Imagine you have a pile of sand.
You remove a grain. Is it still a pile of sand?
You remove grain by grain until there is only one left. Is it still a bunch?
If not, when did the stack become a non-stack?
This paradox of the heap can serve you well today as tension around AI-generated content thickens around the world.
Get Robert Rose’s perspective in this week’s CMI News video, or keep reading for highlights:
Most relevant AI news for marketers
But the most exciting news for short-term content marketing strategies came from guidelines issued by the US Copyright Office. It specifies what constitutes owner content – the work must be created by a human (as it always has been.) Thus, anything created or created by generative AI tools cannot be protected by copyright laws . So if you create content using an AI generator, you (or your brand) do not own that creation.
Now, if you consider the multitude of lawsuits filed around AI content, including Getty Images vs. Stability AI and a lawsuit against Microsoft, GitHub, and OpenAI for their use of AI technology to create Copilotyou might think the courts will settle AI cases quickly.
But CMI’s chief strategic adviser, Robert Rose, says no and uses the Note from the United States Copyright Office to make his point:
In the case of works containing AI-generated material, the Office will consider whether the AI contributions are the result of a “mechanical reproduction” or rather of an author’s “own original mental design, to which (the author) has given a visible form”. The answer will depend on the circumstances, in particular how the AI tool works and how it was used to create the final work. This is necessarily a case-by-case investigation.
Now Robert is not a lawyer. He’s a marketing practitioner who spoke to a few advocates on the subject and found there was no consensus. So his advice to use on a case-by-case basis comes from his marketing perspective.
Copyright litigation appeal
“In a very short time, as an industry bridging content creators and AI technology, you will decide whether the tool in question is real AI, running off of a real model of learning or if it’s fake AI by just scraping the content and reassembling it,” says Robert.
Be careful when drawing your conclusions. Considering the hype around AI, some nefarious solutions will appear which are not real artificial intelligence and will make it hard to tell the difference.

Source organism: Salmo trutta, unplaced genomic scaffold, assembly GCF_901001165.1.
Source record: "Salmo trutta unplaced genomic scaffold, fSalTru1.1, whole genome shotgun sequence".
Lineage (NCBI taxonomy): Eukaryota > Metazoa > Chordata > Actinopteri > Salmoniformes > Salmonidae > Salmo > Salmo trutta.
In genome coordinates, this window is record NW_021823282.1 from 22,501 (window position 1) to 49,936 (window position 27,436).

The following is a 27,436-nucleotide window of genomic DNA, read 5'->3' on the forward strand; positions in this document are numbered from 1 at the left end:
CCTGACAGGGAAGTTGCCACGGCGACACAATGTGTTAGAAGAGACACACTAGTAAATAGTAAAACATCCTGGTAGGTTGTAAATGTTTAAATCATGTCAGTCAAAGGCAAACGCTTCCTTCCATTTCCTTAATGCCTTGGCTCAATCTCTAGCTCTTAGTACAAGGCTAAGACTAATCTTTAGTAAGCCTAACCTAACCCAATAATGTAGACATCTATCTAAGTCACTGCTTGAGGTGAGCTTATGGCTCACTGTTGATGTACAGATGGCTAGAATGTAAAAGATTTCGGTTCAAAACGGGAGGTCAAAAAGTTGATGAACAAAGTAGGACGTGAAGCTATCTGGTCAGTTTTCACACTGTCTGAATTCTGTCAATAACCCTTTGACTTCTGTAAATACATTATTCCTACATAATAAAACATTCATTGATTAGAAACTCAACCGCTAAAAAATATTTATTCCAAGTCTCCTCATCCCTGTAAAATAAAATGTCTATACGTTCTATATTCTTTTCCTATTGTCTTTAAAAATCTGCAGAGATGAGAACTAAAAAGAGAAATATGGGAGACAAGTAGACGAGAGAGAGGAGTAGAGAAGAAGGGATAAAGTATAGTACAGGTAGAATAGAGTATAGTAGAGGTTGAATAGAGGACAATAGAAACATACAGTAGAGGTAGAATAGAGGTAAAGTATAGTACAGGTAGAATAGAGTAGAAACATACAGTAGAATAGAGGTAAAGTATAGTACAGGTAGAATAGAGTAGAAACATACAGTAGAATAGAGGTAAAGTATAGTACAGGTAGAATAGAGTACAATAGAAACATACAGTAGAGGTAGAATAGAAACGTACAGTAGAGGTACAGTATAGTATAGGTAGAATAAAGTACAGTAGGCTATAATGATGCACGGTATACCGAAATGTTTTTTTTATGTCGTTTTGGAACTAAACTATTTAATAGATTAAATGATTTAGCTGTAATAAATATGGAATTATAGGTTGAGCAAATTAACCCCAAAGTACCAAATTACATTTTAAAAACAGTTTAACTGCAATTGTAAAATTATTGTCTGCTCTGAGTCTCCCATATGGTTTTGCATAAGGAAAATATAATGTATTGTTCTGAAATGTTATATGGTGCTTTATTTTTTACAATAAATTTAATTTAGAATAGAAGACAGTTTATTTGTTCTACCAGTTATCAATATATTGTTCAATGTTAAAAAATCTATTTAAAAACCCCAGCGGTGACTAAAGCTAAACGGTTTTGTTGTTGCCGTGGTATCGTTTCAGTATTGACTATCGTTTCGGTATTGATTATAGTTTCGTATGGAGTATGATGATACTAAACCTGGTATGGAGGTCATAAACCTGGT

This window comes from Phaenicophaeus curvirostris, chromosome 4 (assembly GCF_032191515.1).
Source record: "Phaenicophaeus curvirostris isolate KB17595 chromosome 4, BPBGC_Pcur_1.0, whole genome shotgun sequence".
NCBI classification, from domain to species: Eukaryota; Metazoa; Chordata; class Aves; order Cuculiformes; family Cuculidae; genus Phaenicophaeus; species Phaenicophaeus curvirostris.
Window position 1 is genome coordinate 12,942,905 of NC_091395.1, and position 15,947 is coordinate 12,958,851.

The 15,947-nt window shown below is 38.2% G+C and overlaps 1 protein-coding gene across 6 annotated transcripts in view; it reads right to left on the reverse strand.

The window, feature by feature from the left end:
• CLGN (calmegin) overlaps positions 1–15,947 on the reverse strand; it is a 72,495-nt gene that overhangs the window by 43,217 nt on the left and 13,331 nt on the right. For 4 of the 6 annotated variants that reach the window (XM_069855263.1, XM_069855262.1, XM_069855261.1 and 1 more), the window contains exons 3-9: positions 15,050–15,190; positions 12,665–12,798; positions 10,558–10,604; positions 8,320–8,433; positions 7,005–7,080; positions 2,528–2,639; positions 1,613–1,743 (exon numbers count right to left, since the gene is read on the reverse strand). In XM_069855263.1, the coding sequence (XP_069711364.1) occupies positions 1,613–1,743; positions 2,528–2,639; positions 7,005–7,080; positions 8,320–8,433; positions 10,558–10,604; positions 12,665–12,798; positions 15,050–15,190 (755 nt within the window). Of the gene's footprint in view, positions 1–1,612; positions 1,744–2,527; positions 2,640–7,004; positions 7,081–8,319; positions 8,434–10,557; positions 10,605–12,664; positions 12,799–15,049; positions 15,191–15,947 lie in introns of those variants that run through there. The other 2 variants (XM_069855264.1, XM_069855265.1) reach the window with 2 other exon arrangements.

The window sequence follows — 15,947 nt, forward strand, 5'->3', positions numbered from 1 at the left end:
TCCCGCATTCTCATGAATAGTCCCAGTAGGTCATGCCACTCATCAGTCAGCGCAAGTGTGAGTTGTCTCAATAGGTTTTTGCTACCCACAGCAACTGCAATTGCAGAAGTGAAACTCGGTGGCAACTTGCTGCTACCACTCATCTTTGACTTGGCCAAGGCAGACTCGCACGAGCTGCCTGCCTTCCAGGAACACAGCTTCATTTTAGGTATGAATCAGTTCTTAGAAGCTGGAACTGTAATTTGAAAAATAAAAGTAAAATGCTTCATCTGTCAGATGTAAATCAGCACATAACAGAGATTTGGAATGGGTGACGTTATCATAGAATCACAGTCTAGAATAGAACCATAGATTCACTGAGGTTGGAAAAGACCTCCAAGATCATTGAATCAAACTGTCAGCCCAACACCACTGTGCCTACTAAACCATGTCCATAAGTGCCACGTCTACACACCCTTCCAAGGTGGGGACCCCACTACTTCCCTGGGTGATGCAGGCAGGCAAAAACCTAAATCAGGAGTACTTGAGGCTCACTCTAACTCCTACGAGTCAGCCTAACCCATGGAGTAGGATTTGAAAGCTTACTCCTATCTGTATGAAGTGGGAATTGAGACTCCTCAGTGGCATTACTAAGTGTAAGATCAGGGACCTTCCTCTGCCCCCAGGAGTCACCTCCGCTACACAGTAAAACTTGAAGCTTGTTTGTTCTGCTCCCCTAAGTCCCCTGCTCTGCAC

That’s why, says Robert, you need to be aware of the AI tool’s learning model and how it can use your content. For example, Adobe Firefly only uses its image library in its training model. This undoubtedly weakens its ability to do what other image-generating AI tools can do, but it can become a much safer application. Mid Road, however, uses the hashtag – #AllTheImages – to inform its AI learning model. Is it a problem? Nobody knows yet.
Frankly, it all comes down to How much a human changes the content.
The US Copyright Office raises the issue. His lawyer concludes with a call for disclosure. As Robert puts it with more than a hint of sarcasm: “I’m sure everyone will comply with that…right?”
But Robert doesn’t blame the copyright office given the difficulty, if not impossibility, of determining when something becomes man-made or AI-made.
Like grains in a pile of sand in the heap paradox, when does deleting or modifying content change the pile of content from AI created to human created?
Choose what content to own
If your content marketing team happily and proudly posts blog posts, longer content articles, ad copy, or 100% AI-generated images. In a weird way, the more amazing the AI-generated content, the riskier it becomes.
Robert emphatically explains why: “You. Don’t. Possess. He.”
Instead, take a more efficient approach to generative AI tools and use them for content that you don’t care if it’s “stolen” or exists without copyright protection. It was never yours. Robert says to let these AI tools create those summaries, sales emails, short blog posts, FAQs, etc. And let your humans focus on creating content you want to keep (and own) just for your brand.
And then it won’t matter when a stack of content goes from AI-generated to human-created, because you’ll have two separate stacks for each origin.
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Cover image by Joseph Kalinowski/Content Marketing Institute